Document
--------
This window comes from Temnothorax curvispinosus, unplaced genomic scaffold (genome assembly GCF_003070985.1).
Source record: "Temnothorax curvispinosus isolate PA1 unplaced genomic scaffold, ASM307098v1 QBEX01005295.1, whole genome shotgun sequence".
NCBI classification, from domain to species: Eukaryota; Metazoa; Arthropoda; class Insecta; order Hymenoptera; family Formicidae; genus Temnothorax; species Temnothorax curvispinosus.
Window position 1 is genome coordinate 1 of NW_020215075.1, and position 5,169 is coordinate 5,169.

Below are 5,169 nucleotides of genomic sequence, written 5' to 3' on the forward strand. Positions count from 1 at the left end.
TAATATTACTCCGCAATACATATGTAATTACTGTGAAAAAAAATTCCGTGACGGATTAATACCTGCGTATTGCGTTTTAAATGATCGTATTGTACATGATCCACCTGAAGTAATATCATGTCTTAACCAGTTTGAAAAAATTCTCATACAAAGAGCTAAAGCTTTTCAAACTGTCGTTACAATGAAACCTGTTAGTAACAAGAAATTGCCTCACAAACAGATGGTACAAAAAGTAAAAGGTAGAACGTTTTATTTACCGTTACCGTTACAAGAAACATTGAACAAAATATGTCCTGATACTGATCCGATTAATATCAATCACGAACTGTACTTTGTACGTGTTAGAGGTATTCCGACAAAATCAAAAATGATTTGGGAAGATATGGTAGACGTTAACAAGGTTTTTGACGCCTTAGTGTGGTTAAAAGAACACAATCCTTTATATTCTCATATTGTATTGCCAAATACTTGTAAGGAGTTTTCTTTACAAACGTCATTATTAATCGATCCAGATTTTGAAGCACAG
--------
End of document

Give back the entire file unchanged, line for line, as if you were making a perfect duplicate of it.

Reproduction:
This window comes from Temnothorax curvispinosus, unplaced genomic scaffold (genome assembly GCF_003070985.1).
Source record: "Temnothorax curvispinosus isolate PA1 unplaced genomic scaffold, ASM307098v1 QBEX01005295.1, whole genome shotgun sequence".
NCBI classification, from domain to species: Eukaryota; Metazoa; Arthropoda; class Insecta; order Hymenoptera; family Formicidae; genus Temnothorax; species Temnothorax curvispinosus.
Window position 1 is genome coordinate 1 of NW_020215075.1, and position 5,169 is coordinate 5,169.

Below are 5,169 nucleotides of genomic sequence, written 5' to 3' on the forward strand. Positions count from 1 at the left end.
TAATATTACTCCGCAATACATATGTAATTACTGTGAAAAAAAATTCCGTGACGGATTAATACCTGCGTATTGCGTTTTAAATGATCGTATTGTACATGATCCACCTGAAGTAATATCATGTCTTAACCAGTTTGAAAAAATTCTCATACAAAGAGCTAAAGCTTTTCAAACTGTCGTTACAATGAAACCTGTTAGTAACAAGAAATTGCCTCACAAACAGATGGTACAAAAAGTAAAAGGTAGAACGTTTTATTTACCGTTACCGTTACAAGAAACATTGAACAAAATATGTCCTGATACTGATCCGATTAATATCAATCACGAACTGTACTTTGTACGTGTTAGAGGTATTCCGACAAAATCAAAAATGATTTGGGAAGATATGGTAGACGTTAACAAGGTTTTTGACGCCTTAGTGTGGTTAAAAGAACACAATCCTTTATATTCTCATATTGTATTGCCAAATACTTGTAAGGAGTTTTCTTTACAAACGTCATTATTAATCGATCCAGATTTTGAAGCACAG